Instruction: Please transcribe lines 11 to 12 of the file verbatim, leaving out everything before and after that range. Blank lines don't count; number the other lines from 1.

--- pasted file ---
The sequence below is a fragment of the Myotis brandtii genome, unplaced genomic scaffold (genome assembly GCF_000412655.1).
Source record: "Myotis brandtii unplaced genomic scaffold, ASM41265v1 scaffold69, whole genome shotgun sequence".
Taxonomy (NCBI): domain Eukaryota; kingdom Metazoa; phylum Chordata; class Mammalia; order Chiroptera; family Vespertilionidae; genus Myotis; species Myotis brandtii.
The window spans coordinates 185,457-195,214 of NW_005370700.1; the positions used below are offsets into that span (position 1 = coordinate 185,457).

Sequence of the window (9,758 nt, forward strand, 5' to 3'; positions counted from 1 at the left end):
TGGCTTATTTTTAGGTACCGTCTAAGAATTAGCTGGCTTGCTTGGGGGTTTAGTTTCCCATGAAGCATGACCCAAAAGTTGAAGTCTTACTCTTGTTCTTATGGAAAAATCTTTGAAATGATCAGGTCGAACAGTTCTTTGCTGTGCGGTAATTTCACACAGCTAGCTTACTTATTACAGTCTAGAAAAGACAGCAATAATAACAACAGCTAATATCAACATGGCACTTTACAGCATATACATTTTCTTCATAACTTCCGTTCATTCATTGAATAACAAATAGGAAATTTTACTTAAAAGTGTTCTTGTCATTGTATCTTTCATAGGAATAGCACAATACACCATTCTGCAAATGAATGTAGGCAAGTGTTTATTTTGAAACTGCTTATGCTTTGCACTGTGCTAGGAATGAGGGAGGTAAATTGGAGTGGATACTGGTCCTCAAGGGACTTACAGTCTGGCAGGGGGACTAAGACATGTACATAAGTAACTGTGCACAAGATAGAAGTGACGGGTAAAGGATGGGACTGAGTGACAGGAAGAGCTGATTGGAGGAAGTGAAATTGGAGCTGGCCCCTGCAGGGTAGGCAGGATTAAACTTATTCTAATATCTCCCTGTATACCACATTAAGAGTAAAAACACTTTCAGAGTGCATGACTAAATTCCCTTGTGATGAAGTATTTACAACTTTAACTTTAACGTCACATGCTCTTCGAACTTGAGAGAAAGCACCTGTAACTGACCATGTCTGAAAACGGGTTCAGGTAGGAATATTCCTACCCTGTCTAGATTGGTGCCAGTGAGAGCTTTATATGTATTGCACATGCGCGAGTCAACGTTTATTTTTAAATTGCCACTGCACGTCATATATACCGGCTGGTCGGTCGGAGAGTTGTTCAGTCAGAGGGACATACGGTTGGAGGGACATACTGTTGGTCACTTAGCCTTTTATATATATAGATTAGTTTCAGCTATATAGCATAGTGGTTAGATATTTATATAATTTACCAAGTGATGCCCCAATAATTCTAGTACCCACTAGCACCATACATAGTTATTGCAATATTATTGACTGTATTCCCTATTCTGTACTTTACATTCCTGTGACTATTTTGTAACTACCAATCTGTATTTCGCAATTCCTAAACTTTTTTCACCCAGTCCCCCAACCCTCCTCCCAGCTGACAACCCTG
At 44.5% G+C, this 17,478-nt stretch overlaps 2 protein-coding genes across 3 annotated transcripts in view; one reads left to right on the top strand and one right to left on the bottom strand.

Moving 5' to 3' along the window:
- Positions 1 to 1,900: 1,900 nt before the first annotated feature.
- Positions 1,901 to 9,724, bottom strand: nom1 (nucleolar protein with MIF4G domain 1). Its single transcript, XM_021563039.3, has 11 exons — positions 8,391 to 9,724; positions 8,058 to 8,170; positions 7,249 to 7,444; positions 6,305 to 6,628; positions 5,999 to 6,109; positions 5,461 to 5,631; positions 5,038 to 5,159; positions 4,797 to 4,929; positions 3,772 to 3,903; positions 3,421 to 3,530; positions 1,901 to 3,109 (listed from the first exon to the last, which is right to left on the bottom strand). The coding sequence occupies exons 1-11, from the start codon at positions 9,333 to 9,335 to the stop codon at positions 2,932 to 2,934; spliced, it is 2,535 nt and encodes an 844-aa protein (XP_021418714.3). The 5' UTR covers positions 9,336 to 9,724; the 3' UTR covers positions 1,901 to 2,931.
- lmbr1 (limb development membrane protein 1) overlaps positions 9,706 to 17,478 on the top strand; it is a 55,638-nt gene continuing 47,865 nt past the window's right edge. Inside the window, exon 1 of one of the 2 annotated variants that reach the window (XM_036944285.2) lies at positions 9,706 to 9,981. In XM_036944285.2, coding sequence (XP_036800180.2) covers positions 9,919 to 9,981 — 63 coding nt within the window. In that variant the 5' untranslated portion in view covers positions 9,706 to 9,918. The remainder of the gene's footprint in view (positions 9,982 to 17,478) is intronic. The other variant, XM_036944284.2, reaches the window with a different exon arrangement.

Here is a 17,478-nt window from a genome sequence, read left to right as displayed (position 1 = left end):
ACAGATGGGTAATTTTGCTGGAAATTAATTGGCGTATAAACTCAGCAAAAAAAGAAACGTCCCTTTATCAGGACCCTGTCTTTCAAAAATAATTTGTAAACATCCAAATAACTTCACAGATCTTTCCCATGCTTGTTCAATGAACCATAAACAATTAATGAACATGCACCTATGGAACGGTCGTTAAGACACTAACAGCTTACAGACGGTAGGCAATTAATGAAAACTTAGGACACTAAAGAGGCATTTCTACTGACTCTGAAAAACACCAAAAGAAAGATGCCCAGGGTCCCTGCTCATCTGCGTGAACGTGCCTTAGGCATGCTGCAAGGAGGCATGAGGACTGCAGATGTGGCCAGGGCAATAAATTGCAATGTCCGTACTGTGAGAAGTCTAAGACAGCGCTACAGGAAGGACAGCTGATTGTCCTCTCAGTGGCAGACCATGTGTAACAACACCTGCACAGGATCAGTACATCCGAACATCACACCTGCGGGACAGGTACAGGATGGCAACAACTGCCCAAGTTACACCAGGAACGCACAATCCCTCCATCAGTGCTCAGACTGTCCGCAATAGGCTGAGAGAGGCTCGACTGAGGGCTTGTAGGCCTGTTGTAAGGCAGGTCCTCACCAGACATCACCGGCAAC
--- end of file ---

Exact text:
- lmbr1 (limb development membrane protein 1) overlaps positions 9,706 to 17,478 on the top strand; it is a 55,638-nt gene continuing 47,865 nt past the window's right edge. Inside the window, exon 1 of one of the 2 annotated variants that reach the window (XM_036944285.2) lies at positions 9,706 to 9,981. In XM_036944285.2, coding sequence (XP_036800180.2) covers positions 9,919 to 9,981 — 63 coding nt within the window. In that variant the 5' untranslated portion in view covers positions 9,706 to 9,918. The remainder of the gene's footprint in view (positions 9,982 to 17,478) is intronic. The other variant, XM_036944284.2, reaches the window with a different exon arrangement.

Here is a 17,478-nt window from a genome sequence, read left to right as displayed (position 1 = left end):